Who we are

t_parade-17.jpg“Our country has changed,” Supreme Court Chief Justice John Roberts wrote three years ago in a majority opinion that found the landmark Voting Rights Act was being used unfairly against several states with histories of intimidation and violence toward black voters. Black voter registration has equaled white registration in many of those places and more have minorities in office, Roberts said, concluding the set of states covered by the act is based on outdated information.

The victorious lawyer for the Alabama county protesting the voting law took a more sweeping stance: “There is an old disease, and that disease is cured.”

There are plenty of things I could point to in order to show how wrong-headed this statement was, but this past week has been especially gut-punching. Following the presidential election, racial and religious assault and street harassment seem to have spiked. (Hate crimes last year jumped, too.) Black freshmen at Pennsylvania State University were unwillingly added to an online chat group about lynching. Groups of students across the country, including here in Arkansas, have led chants of phrases like “white power,” an American Nazi slogan. Speaking of Nazis: swastikas and other anti-Jewish nonsense are all over the place.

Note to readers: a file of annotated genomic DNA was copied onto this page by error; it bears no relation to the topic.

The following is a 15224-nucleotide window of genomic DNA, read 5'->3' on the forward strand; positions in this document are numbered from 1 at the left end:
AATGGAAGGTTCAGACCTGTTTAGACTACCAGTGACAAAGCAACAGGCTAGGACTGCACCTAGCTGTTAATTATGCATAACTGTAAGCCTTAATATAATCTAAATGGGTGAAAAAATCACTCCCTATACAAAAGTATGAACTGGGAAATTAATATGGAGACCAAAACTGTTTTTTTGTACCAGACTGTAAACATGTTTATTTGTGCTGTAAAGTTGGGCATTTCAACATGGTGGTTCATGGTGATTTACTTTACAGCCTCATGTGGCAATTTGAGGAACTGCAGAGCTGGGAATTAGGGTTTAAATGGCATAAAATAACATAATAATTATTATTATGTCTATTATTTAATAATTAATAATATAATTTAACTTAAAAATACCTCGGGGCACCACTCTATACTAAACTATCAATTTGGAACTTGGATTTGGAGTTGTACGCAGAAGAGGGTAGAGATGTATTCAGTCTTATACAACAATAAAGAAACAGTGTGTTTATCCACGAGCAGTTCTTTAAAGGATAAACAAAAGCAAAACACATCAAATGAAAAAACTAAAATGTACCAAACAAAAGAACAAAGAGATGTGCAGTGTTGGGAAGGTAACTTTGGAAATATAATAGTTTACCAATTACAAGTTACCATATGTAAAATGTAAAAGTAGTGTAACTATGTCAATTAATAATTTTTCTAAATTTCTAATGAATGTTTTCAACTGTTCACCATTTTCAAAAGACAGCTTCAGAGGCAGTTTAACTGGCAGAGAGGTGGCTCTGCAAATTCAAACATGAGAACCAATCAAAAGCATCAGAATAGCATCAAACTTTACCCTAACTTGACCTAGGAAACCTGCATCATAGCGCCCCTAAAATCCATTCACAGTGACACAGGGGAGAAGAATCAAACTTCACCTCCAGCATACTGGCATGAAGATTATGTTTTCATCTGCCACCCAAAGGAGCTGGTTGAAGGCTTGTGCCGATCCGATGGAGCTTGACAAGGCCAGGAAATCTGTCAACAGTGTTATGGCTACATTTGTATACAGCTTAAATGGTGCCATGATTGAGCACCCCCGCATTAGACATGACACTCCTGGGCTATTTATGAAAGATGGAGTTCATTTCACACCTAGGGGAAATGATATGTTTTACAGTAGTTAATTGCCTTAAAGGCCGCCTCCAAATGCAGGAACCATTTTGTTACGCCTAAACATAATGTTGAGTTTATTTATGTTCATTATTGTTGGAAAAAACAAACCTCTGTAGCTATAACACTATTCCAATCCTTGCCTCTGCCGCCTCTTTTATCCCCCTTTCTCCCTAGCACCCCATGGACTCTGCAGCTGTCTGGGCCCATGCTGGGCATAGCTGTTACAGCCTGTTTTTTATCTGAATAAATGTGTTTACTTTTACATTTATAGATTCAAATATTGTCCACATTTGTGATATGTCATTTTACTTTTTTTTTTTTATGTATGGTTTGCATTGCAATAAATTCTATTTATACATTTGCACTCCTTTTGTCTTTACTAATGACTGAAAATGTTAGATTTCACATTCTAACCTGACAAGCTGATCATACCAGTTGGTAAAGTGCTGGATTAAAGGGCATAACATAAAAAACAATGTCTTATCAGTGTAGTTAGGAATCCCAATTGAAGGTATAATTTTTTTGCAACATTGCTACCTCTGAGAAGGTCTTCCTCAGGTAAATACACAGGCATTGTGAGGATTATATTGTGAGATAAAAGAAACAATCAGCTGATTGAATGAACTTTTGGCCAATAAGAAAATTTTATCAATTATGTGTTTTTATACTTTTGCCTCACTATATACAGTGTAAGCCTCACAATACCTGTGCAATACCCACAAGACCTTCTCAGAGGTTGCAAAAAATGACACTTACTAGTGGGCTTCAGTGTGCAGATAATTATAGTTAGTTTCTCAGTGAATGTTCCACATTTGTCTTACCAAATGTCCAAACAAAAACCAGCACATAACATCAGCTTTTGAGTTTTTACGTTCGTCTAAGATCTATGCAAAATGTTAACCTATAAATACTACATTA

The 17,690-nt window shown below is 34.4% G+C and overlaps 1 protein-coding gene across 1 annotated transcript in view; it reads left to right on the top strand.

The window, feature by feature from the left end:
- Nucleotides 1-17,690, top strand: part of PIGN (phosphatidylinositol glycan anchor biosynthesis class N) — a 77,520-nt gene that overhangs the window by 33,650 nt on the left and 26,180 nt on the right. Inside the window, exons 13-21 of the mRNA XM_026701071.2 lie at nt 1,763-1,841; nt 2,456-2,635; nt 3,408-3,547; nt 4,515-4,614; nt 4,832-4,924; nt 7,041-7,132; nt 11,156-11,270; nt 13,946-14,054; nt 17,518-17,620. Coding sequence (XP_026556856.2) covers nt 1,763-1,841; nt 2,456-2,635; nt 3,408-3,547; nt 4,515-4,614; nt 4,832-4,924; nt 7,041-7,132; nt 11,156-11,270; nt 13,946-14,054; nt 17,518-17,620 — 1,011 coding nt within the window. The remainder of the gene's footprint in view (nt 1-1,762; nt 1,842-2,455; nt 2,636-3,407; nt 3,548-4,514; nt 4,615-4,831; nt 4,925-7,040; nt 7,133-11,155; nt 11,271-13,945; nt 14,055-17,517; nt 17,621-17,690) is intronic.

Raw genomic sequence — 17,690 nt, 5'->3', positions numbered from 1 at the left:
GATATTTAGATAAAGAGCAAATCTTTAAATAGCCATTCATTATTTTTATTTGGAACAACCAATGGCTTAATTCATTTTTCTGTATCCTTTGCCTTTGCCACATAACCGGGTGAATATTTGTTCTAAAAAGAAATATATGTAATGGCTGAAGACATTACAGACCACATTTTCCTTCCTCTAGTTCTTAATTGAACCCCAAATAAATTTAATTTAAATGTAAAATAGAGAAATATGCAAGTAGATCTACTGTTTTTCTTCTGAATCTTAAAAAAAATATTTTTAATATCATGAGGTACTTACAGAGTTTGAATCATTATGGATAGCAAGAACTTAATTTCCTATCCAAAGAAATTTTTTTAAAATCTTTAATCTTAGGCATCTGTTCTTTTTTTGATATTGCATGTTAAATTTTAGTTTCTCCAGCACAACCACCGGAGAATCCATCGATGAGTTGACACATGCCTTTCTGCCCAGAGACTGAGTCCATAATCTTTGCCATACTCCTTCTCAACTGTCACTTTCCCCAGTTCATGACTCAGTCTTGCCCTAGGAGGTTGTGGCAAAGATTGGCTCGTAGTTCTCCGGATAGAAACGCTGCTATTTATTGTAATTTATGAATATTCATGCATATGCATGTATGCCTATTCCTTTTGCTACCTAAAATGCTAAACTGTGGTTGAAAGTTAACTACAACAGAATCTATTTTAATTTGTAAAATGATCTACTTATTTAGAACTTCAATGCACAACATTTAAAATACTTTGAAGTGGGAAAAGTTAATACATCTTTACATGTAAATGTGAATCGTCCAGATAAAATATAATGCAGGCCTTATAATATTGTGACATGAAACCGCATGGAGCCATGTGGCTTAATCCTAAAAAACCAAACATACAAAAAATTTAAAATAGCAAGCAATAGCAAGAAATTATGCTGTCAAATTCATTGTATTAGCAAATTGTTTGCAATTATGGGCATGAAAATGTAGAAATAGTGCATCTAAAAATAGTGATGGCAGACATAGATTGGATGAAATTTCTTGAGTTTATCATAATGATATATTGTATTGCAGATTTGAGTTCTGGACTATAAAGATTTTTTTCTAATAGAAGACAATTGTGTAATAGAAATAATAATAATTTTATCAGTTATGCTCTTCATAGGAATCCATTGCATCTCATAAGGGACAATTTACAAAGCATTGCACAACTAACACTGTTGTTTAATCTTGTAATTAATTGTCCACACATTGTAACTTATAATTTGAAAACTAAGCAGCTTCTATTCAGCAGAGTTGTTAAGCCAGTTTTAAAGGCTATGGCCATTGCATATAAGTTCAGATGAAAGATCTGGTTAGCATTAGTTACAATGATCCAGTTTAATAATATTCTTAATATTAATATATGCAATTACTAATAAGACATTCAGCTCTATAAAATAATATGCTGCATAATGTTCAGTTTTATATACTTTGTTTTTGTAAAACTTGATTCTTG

It’s all pretty nauseating and alarming and scary.

So I’m going to show a snapshot of the America I know a little better, the one that’s home to people who are black, Christian, urban, female, civilian, old, liberal, Jewish, transgender, straight, Buddhist, rural, military, gay, male, Native American, Muslim, conservative, white, atheistic, young, Asian, native- and foreign-born. I’ve seen them farming, dancing, building, worshiping, marching, laughing, crying, leaping, relaxing, serving and celebrating, among all of the other things we Americans do.

This is a tiny piece of who we are.

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_C1_6759.JPGStill, the truth is none of this is new. We’re the country that elected Barack Obama, and we’re the country that had several slaveholders among its founders. We’re the country that sings the praises of Martin Luther King Jr., and we’re the country that elected a successor to Obama who, despite his denunciation, is endorsed by the Ku Klux Klan and its ilk. We’re a country that holds up the immigrant or refugee seeking a new life as an idyllic symbol, and we’re the country that began by attacking the indigenous people and consistently treated each new wave of immigrants with suspicion or outright hatred.